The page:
Fast forward to the future in which we now live and not only has the number of fly fishing titles in print exploded, but the number of independent, self-published authors and bloggers around our planet is mind-boggling (There are 375 fly fishing blogs listed on the Outdoor Blogger Network alone). Add in the cacophony of all the other stuff that now fills our lives and it can seem sometimes that there’s too much noise to hear oneself sing. A figurative yanking of the ear-buds could be one way of explaining to those who need explanations why Quill Gordon and The View from Fish in a Barrel Pond go dormant from time to time.

Fish in a Barrel Pond, Fall 2013

Fish in a Barrel Pond, Fall 2013

That might not actually be the whole truth (Quill Gordon is a bit of a recluse), but it is kind of poetic and I finally got that lady from somewhere else out of the way. Two things, however, still bother me about her: I never figured out if the visor was to keep her wig in place or if it was a single wig-and-visor unit; and is Spandex supposed to blouse?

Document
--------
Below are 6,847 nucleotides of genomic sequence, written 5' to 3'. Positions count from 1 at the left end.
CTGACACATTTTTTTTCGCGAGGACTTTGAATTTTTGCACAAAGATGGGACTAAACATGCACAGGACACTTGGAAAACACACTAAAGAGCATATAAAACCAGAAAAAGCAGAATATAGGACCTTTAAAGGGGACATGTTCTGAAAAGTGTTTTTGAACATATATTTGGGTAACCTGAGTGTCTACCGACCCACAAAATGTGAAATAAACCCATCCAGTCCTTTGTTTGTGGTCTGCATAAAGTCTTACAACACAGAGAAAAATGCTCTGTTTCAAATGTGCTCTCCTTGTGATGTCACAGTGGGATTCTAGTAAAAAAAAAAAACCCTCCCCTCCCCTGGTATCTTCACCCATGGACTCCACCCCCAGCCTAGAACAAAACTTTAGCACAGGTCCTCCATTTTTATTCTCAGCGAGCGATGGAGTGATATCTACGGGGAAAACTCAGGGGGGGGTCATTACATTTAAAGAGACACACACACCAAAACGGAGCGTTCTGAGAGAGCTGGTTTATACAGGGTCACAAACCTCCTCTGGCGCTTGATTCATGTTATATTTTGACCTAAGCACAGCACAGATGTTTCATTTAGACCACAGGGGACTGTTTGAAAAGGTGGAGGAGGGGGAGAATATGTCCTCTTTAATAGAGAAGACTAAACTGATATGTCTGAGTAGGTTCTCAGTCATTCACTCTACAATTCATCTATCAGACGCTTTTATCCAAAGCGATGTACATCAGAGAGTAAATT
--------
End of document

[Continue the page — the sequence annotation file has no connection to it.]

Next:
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Fish in a Barrel Pond, Fall 2013

Fish in a Barrel Pond, Fall 2013

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 I read some articles and blog posts at the turning of the year, by people who had resolved to “unplug” and give up their little electronic communication devices for a period of time. Some wrote as if they’d just crossed a wilderness, others like they’d been on some aboriginal vision-quest. A few considered it a lark, like a camping trip, but a couple of them shook in the corner like junkies. I learned there are “boot camps” to help enforce this self-imposed deprivation for people like them (starting at $450 for a weekend). Everyone involved ultimately felt transformed by what they’d been through and claimed they’d never look at their devices the same way again, but I got the feeling most of them were right back to their old thumb-typing selves within an hour or so.